The conversations this board had recently remind me of what I imagine took place at the Council of Nicaea: I'm always telling my students that "America" is redefined every generation, and I ask them at the end of each semester in my literature classes to recommend three "cuts" and three "keepers" from our reading list. It's all very high-stakes, though it may not seem so. Thirty-five years ago you could scarcely have found an anthology of American literature that includes what all of them now include: excerpts and selections from the Iroquois and Pima creation stories, Mary Rowlandson's narrative, Sarah Kemble Knight's narrative, Olaudah Equiano's narrative, Harriet Jacobs' narrative.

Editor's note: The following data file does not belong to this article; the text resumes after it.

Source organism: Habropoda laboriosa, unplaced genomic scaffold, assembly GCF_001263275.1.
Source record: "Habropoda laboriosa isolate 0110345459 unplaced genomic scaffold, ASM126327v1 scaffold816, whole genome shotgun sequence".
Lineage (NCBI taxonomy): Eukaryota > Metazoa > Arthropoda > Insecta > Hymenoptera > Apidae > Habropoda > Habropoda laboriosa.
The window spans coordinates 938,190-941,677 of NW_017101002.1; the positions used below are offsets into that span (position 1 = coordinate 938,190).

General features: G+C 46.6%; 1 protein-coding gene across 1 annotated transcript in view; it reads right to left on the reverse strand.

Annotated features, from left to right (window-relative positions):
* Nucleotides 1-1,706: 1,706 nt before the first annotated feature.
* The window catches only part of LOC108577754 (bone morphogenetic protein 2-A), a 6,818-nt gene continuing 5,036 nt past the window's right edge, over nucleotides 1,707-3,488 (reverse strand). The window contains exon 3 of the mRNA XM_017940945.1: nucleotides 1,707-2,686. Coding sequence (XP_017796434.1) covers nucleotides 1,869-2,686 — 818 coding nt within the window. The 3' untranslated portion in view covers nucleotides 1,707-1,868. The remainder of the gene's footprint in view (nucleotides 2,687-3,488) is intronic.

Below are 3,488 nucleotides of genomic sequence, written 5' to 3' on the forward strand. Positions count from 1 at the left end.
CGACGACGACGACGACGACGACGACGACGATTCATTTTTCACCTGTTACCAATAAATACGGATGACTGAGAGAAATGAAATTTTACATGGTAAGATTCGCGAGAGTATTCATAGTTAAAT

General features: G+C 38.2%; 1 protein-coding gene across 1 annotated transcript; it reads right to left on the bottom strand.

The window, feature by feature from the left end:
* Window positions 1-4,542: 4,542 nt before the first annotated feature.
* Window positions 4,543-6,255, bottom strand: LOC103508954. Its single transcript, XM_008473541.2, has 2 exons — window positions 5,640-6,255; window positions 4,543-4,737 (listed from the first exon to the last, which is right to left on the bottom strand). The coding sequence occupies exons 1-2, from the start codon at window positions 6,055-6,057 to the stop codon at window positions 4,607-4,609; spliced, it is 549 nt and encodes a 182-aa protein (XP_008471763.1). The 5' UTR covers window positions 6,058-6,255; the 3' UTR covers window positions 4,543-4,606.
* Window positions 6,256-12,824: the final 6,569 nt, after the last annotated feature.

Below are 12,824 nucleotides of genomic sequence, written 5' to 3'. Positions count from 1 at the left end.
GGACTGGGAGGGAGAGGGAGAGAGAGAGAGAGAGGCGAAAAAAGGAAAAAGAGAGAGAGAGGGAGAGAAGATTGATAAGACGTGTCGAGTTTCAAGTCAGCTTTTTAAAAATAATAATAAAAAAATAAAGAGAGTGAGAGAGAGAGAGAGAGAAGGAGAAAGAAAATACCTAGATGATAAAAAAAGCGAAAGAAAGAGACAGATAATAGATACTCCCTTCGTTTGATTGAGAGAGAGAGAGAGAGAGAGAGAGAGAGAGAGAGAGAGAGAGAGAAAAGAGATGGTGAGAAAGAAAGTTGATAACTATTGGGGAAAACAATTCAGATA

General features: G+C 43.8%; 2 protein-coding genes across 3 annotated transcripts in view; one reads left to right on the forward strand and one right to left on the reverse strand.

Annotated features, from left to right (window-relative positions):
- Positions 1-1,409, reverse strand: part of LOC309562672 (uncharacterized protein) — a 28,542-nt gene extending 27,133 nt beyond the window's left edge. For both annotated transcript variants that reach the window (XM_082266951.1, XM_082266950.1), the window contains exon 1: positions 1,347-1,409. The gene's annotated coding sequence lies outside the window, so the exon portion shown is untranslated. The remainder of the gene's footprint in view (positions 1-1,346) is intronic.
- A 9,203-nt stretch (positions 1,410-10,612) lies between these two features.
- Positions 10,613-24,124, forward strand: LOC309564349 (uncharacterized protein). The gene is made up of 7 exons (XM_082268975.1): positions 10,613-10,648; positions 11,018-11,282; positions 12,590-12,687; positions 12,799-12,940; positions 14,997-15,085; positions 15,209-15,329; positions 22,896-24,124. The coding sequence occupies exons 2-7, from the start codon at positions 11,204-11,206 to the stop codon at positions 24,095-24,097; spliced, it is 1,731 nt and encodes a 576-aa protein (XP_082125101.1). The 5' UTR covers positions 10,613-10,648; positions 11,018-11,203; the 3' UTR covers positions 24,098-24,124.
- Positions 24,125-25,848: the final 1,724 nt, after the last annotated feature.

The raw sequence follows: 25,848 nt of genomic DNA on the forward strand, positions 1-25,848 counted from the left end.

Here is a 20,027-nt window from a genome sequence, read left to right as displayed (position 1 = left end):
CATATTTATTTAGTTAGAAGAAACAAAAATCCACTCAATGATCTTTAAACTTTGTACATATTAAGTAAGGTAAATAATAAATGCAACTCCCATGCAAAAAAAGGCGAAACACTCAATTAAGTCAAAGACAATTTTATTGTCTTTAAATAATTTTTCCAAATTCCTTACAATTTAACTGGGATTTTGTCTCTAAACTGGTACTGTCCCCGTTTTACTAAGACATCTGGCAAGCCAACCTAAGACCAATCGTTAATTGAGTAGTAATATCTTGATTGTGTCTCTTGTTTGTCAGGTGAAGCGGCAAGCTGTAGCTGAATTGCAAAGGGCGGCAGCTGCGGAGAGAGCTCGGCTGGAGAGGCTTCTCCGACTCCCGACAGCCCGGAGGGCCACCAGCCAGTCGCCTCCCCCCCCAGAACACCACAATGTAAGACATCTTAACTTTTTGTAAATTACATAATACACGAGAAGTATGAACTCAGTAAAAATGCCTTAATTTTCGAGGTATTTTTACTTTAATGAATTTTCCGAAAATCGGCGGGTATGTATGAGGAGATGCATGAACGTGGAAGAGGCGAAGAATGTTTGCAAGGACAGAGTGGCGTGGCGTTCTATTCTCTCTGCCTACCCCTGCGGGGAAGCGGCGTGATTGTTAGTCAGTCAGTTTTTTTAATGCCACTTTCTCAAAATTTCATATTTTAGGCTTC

In a certain sense, I do think it's absurd to try to teach students about America's early days without referring to the Christian tradition. On the other hand, I'd be skeptical about the ability of typical high school teachers to do that with the kind of nuance it requires (indeed, I have little faith that most college professors tread carefully enough with regard to that topic).
The article quotes a Christian activist named Cynthia Dunbar: "The philosophy of the classroom in one generation will be the philosophy of the government in the next." I couldn't have said it better myself.
Anyway, lots of interesting stuff in the article.